7. Until Dawn
I’m not the kind of guy that you’ll find playing horror games, but Until Dawn had a bunch of exceptions that made me want to get my hands on it. Imagine your favorite teen slasher flick merged with a video game. That is the best way to describe the game’s presence. You play as eight different teens who get together to spend a night in one of the friend’s mansion on a haunted mountain. Things quickly start to take a turn for the worse as tensions rise and the mountains horrors rear their head. It turns into a survival fest as the hours count down until dawn. Most of the action is handled through quick time events which do a fantastic job at providing thrills and excitement. The game also revels in its horrific moments and there are plenty of them that will make you jump if you’re not expecting them. It’s a game that you can poke fun at while being scared at the same time. Also, play with a group of friends that can help you make decisions along the way. It makes for a cool experience unlike any other on this list.
The PC space is a perfect place for some good ol’ fashioned indie innovation. Undertale, a small little indie game on the PC, was a game that blew me away. I was not expecting myself to get so attached to it. It has the look and feel of an 80’s era RPG but has gameplay elements that make it new and refreshing. You play as a nondescript kid on a zany adventure, meeting some different and hilarious characters on the way. It’s hard to put humor in a video game but Undertale was a game that really made me laugh out loud at certain points. You can also go through the entire game without hurting a soul thanks to the game’s unique battle system, with each battle being different from the next. Undertale’s ending goes places that I wasn’t expecting, topping off the neat little experience with a bang.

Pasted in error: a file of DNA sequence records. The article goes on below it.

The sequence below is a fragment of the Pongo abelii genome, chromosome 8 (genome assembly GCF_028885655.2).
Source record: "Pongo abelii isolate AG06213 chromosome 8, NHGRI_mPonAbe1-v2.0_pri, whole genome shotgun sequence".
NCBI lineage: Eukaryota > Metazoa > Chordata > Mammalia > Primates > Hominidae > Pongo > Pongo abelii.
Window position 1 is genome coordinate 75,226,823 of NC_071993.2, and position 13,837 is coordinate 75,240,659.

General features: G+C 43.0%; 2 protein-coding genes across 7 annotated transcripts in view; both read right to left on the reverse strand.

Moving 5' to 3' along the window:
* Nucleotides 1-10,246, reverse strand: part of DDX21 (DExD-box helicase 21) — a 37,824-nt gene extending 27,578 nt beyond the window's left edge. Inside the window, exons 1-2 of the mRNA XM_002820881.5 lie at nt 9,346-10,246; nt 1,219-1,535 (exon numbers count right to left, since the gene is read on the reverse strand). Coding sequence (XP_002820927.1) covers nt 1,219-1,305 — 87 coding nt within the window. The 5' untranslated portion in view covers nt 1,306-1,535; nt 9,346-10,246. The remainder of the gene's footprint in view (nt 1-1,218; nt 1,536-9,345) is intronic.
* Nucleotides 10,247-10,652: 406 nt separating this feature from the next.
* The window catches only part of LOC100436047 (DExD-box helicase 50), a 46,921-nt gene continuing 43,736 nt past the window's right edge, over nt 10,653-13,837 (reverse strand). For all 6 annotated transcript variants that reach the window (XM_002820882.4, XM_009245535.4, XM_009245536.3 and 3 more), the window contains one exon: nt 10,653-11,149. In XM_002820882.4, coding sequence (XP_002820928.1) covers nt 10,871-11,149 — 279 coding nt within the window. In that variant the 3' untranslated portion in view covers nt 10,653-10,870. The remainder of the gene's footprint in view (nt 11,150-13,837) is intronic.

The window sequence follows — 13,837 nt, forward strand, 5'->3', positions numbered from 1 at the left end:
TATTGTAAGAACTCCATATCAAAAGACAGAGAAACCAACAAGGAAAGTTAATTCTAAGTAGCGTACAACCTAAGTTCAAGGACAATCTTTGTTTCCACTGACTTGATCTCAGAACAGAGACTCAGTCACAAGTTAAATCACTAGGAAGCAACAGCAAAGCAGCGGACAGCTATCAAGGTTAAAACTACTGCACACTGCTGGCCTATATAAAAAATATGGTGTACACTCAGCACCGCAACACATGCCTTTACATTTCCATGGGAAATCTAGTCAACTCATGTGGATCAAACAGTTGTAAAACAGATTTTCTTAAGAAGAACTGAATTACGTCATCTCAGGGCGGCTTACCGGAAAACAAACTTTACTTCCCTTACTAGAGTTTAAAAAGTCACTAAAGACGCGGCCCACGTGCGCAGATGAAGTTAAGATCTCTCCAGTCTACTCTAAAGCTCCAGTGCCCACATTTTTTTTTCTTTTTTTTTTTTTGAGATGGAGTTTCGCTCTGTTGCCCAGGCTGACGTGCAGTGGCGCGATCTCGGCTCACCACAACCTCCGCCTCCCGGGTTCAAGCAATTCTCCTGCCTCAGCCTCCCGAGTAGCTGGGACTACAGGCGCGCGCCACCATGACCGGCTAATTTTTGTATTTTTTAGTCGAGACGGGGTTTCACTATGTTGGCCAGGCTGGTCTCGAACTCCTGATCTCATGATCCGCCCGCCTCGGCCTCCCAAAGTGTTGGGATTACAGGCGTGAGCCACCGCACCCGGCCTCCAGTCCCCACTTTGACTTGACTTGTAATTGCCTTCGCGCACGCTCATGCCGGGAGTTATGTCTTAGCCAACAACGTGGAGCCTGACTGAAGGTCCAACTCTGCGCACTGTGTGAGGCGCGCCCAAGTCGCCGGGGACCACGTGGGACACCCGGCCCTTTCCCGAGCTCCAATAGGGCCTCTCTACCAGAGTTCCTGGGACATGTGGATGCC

5. Tales from the Borderlands
Here we have the other episodic adventure game, this time from Telltale games. Up to this point I have never played a Borderlands game but Tales from the Borderlands actually made me care about the series’ lore and the story it has to tell. You play as two characters, Rhys and Fiona, who with the help from their friends go on an adventure around the harsh world of Pandora on the search for a legendary treasure. If you have ever played a Telltale game, then you should already know what you’re getting from this game. This game however has some fantastic writing that makes it one of the funniest games of the year. Rhys and Fiona are always getting themselves into trouble in hilarious ways. If you have gotten tired of the Telltale formula, don’t let that stop you from playing Tales from the Borderlands. The Walking Dead games that they put out are their best, but Tales from the Borderlands follows closely in their footsteps of greatness.